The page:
Rose and her two daughters, Baby June and Louise, play the vaudeville circuit around the United States in the early 1920s. Rose, the archetype of a stage mother, is aggressive and domineering, pushing her children to perform. While June is an extroverted, talented child star, the older girl, Louise, is shy. The kiddie act has one song, "Let Me Entertain You", that they sing over and over again, with June always as the center-piece and Louise often as one of the "boys" ("Baby June and Her Newsboys"). Rose has big dreams for the girls but encounters setbacks, as she tells her father ("Some People"). When Rose meets a former agent, Herbie, she persuades him to become their manager using her seductive and feminine wiles ("Small World"). The girls grow up, and June, now billed as Dainty June, and her act have a chance to perform for Mr. Goldstone ("Mr. Goldstone, I Love You"). Meanwhile, Louise celebrates her birthday alone and asks her birthday present, a lamb, just how old she is this year ("Little Lamb"). After Rose rejects Herbie's marriage proposal, he considers leaving, but she asserts that he could never get away from her ("You'll Never Get Away From Me"). Now billed as "Dainty June and Her Farmboys", the act finally performs on the Orpheum Circuit ("Dainty June and Her Farmboys"). June is soon offered a place at a Performing Arts school after an audition. However, Rose turns this down, refusing to break up the act. Louise and June fantasize what life would be like if Rose were married and finished with show business ("If Mama was Married"). A few months later, still on the road from show to show, Tulsa, one of the boys from the act, confides in Louise that he has been working on his own act ("All I Need Is The Girl"), and Louise fantasizes that she and he could do the act together. Shortly after, June is missing, and in a note she explains that she has grown sick of her mother and the endless tour and has eloped with Tulsa, and they will do a new act. Rose is hurt, but then optimistically vows that she will make Louise a star, proclaiming that "Everything's Coming up Roses".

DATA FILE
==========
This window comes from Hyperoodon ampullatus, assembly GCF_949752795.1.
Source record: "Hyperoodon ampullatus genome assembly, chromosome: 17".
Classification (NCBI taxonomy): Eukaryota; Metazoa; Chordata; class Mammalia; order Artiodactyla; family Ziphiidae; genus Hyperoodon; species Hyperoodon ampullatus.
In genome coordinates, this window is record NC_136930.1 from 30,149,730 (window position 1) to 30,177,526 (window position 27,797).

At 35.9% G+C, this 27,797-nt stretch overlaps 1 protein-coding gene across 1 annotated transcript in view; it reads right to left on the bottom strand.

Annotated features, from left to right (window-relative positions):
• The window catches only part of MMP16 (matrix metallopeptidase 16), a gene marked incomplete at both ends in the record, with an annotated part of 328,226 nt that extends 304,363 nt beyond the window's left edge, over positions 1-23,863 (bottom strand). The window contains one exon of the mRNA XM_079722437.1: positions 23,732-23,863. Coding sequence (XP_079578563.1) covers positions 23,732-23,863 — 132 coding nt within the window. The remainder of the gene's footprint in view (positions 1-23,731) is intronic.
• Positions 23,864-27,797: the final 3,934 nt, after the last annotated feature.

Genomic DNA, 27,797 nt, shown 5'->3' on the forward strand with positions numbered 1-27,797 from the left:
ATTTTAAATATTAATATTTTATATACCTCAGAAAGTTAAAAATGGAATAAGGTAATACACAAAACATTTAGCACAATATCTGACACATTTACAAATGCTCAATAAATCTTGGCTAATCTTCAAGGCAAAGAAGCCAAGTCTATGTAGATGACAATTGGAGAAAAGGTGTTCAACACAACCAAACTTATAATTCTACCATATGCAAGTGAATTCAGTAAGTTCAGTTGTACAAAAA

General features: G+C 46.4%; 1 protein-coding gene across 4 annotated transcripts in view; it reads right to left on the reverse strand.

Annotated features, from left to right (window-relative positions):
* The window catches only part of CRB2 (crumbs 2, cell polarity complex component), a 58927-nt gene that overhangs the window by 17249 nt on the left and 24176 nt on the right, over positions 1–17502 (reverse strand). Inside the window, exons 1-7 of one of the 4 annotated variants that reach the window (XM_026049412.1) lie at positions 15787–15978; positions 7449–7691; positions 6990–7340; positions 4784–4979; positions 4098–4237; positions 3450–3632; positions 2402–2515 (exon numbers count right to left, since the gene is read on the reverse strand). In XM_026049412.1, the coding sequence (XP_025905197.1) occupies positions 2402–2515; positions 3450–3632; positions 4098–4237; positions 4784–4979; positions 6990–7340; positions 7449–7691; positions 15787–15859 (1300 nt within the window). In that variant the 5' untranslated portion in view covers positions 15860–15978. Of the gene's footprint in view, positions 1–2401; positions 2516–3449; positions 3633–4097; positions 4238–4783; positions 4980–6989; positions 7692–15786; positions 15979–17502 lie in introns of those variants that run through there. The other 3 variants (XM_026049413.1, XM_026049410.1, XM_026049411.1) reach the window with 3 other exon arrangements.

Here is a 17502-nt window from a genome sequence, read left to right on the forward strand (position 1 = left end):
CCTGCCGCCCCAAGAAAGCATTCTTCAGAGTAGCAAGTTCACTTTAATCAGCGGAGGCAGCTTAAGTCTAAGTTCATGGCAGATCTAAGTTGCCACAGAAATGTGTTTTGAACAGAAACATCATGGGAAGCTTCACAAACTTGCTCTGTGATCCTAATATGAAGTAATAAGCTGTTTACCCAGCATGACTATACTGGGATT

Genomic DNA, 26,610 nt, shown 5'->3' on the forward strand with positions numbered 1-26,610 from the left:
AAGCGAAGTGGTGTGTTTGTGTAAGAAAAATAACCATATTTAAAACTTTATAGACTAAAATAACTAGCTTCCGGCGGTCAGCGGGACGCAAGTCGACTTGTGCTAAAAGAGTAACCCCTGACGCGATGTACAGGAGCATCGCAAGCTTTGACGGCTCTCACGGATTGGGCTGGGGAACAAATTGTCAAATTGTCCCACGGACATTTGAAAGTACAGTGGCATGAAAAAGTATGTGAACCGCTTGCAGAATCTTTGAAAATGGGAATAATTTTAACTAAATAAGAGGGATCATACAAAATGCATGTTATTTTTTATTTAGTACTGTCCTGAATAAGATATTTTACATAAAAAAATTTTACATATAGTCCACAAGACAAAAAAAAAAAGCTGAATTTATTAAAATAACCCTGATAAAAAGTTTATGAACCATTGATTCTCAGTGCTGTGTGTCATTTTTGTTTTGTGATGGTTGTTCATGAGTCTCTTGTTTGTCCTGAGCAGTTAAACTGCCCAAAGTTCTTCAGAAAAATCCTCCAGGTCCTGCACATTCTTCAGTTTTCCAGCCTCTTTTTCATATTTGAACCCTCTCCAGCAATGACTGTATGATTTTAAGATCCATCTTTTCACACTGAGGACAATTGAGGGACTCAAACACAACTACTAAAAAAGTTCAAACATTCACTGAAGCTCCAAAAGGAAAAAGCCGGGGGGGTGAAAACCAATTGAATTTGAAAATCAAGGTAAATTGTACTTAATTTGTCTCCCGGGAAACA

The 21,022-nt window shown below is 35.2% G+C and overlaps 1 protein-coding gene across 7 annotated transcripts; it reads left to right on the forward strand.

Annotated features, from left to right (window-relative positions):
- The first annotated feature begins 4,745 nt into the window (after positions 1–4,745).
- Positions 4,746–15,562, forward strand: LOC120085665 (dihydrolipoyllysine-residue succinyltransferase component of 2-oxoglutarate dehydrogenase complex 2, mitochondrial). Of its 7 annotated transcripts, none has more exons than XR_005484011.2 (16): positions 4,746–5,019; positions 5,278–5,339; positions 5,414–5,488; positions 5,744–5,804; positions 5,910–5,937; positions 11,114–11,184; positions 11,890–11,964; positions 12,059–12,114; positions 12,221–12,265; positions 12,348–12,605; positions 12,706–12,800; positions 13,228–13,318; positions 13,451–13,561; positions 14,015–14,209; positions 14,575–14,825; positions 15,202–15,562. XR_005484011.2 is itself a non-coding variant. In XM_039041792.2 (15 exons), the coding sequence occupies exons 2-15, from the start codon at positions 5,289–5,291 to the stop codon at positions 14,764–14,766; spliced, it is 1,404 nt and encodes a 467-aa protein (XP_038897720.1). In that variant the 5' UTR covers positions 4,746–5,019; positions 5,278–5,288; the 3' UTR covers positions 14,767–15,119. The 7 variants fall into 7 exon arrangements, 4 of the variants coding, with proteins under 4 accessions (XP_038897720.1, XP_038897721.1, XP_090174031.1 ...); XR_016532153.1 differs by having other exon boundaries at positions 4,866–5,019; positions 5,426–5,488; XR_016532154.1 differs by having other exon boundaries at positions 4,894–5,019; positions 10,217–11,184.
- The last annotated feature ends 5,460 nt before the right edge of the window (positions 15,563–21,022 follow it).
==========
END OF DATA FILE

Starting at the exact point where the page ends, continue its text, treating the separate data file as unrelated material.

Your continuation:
Act II